☛ Bloomberg Businessweek: “Glock: America’s Gun” by Paul M. Barrett, January 17, 2011
Excerpt from Barrett’s article:
Ever since the 19th century, when the Colt Peacemaker became known as “the gun that won the West,” Americans had preferred revolvers. Continental Europeans favored pistols, also known as semiautomatics, with spring-loaded magazines that snap into the handle, holding more rounds and allowing faster reloading. “I was astonished,” Walter says, “that this modern country still hung around with revolvers.” In 1984 he paid a call on Gaston Glock and offered to sell his pistol in America.
Hollywood, never known for accuracy, gave Glock another boost. In Die Hard 2: Die Harder, released on July 4, 1990, mercenary terrorists swarmed the big screen armed with Austrian pistols. The hero, played by Bruce Willis (who carried a Beretta), at one point yelled at an airport police captain: “That punk pulled a Glock 7 on me! You know what that is? It’s a porcelain gun made in Germany. It doesn’t show up on your airport X-ray machines, and it costs more than you make here in a month.” It didn’t matter that everything Willis’ character said was inaccurate, says Feldman, the industry operative who later did consulting work for Glock. “You had Jack Anderson, and Congress, and now Bruce Willis—everyone’s making things up about Glock. And gun owners, they want to defend the ‘porcelain gun’ or the ‘plastic gun’ or the ‘hijacker special,’ or whatever the media are calling it. What fabulous publicity.”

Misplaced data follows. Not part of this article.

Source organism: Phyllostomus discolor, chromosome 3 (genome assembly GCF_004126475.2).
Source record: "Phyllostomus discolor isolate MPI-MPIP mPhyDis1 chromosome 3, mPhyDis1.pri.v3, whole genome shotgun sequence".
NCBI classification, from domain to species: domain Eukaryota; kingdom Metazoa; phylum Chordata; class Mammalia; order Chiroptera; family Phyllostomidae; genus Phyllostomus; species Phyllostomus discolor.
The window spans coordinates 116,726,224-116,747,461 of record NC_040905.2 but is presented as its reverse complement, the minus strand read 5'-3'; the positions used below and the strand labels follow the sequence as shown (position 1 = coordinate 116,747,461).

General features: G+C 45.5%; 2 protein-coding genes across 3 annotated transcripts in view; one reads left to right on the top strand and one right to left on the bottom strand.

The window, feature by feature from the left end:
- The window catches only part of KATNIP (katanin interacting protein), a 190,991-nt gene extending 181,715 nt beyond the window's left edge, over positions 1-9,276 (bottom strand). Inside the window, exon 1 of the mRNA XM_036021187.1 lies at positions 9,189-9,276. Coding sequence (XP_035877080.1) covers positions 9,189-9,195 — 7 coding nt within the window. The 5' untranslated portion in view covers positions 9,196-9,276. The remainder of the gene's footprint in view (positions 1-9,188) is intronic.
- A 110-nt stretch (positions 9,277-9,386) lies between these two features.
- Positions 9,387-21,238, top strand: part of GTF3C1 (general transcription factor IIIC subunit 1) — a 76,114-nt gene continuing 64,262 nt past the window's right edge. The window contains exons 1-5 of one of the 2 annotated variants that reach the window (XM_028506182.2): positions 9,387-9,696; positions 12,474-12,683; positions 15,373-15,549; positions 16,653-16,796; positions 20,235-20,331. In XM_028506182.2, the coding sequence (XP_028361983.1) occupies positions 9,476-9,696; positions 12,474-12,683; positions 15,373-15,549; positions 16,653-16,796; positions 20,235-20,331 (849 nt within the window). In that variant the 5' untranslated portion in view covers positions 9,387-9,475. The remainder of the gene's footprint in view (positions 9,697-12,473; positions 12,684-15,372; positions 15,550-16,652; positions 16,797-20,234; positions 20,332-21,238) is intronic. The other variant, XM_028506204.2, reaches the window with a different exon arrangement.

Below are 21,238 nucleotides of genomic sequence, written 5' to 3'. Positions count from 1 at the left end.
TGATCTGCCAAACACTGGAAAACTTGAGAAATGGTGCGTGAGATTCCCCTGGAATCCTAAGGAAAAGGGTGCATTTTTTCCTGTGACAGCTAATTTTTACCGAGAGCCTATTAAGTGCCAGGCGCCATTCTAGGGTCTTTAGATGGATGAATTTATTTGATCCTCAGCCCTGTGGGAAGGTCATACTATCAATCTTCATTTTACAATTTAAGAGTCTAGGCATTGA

Paul M. Barrett is Assistant Managing Editor for Bloomberg Businessweek magazine. He’s currently working on a forthcoming book about the Glock and its influence in America.